The CNZEAA prescribes these things (with climate-specific modifications) and early indications show that it is working. Before it was enacted, Canada’s 2030 emissions reduction target was 30% below 2005 levels and our climate plan was light on detail about how we were going to get there. After CNZEAA came into force, the government created a stronger target of 40-45% below 2005 levels and produced a much more detailed and credible emissions reductions plan

The first progress report published under that Act shows that while Canada is not on track to meeting our current target, we are on track to surpassing our weaker 30% target. That’s encouraging, and gives us reason to believe that a biodiversity accountability law with similar requirements could help us turn the ship around on nature loss, too. 

I should point out that nature protection cannot be solely the responsibility of the federal government. When it comes to the ocean, the federal government is indeed primarily responsible. But because of how our Constitution divides up powers between the federal and provincial governments, the provinces arguably have the greatest responsibility towards biodiversity on land. 

The provinces have constitutional jurisdiction over most of the land (which of course is actually the territory of the Indigenous peoples who governed and stewarded the land for millennia), they have constitutional authority over shorelines, forests, wildlife and non-renewable resources, and they regulate the majority of activities that harm biodiversity. We cannot hope to halt and reverse nature loss without the provinces on board.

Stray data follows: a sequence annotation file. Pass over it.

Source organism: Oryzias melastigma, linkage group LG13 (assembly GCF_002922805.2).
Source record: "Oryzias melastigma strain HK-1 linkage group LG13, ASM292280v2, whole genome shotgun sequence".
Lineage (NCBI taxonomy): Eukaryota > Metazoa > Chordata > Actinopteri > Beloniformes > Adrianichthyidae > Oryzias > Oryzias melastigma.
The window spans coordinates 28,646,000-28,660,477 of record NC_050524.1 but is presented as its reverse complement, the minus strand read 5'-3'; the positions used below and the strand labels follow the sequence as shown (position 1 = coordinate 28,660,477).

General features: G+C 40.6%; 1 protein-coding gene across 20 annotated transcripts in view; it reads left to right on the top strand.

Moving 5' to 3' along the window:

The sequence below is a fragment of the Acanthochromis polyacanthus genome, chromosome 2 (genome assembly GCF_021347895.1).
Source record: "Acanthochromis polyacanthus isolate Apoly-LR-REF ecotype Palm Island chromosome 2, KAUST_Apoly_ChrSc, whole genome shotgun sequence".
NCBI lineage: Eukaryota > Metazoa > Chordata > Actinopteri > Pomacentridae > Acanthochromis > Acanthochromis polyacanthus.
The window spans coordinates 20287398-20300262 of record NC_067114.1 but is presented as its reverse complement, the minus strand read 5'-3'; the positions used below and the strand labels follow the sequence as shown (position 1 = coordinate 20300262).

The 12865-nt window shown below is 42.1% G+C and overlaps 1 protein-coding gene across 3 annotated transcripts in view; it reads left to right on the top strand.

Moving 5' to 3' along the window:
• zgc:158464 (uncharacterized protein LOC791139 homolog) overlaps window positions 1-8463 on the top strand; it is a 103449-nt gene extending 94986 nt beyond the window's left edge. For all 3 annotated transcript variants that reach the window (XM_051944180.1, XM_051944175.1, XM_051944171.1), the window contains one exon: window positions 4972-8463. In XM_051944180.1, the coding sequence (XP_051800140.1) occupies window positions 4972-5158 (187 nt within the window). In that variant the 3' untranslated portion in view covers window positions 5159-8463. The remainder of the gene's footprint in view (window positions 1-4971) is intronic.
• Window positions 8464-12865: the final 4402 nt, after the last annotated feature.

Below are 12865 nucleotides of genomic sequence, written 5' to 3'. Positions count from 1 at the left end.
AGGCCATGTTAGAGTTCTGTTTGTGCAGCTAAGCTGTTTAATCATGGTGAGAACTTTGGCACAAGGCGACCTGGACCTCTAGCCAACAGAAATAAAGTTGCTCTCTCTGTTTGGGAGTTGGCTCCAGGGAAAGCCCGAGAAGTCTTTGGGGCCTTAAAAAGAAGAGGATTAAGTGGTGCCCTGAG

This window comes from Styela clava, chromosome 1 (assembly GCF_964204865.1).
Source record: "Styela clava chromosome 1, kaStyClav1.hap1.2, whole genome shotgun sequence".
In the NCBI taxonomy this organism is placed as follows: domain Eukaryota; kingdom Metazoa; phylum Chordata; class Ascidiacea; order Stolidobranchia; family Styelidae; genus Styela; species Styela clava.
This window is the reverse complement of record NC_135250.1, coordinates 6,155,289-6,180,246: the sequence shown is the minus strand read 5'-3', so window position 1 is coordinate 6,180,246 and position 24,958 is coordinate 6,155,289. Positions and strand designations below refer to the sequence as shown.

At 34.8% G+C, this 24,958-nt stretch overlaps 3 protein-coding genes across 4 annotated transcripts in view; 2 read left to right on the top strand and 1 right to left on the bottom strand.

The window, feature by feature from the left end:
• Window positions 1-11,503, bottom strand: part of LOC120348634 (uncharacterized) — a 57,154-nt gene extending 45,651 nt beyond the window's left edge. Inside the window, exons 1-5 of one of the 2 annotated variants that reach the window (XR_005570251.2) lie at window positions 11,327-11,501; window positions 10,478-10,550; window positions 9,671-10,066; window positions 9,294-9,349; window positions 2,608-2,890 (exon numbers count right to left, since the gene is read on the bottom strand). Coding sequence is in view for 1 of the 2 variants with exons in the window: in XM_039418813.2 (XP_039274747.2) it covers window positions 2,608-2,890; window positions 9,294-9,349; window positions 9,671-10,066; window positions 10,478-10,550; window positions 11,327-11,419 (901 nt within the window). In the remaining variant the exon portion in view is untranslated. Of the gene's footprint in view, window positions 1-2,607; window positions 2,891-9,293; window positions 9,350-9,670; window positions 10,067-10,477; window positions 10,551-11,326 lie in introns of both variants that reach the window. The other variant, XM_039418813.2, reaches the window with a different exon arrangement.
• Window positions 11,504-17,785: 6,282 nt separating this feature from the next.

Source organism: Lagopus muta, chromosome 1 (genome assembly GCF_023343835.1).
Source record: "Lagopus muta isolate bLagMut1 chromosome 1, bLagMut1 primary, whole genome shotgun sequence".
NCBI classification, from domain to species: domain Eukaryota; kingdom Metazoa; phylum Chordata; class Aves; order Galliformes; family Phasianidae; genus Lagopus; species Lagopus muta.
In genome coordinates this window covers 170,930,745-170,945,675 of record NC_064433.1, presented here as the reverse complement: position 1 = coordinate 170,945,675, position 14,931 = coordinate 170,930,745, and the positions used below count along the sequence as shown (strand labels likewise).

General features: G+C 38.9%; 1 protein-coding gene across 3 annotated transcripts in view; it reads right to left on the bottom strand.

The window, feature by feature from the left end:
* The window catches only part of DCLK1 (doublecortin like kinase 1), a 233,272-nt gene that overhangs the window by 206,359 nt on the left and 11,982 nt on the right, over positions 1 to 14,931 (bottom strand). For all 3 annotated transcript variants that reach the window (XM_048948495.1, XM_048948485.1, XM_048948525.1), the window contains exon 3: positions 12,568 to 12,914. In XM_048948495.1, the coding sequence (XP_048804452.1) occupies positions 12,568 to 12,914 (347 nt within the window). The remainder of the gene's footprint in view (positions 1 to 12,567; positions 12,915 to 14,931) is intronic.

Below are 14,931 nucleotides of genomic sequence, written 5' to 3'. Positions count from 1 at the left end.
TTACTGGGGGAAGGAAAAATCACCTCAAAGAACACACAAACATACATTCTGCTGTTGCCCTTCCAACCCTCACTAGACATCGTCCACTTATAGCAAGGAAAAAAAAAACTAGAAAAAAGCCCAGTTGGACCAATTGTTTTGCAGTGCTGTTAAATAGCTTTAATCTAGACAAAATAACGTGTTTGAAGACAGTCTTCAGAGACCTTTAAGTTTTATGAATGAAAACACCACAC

That said, the federal government has an important role to play, particularly in setting national standards, ensuring coordination across the nation, and encouraging and supporting provincial and Indigenous initiatives. It is, after all, Canada that negotiated and agreed to the Global Biodiversity Framework targets, and it is Canada that must ensure we meet them. 

We expect a biodiversity accountability law to be tabled in Parliament this spring. We are not just hoping it will be strong – we are working hard to make sure it will be.

In the meantime, the federal government is consulting on its biodiversity strategy.  We’ve created this tool to let you send a letter to the government asking for an ambitious and comprehensive strategy that ensures we meet our biodiversity targets. Click here to take action for nature.

Anna Johnston, Staff Lawyer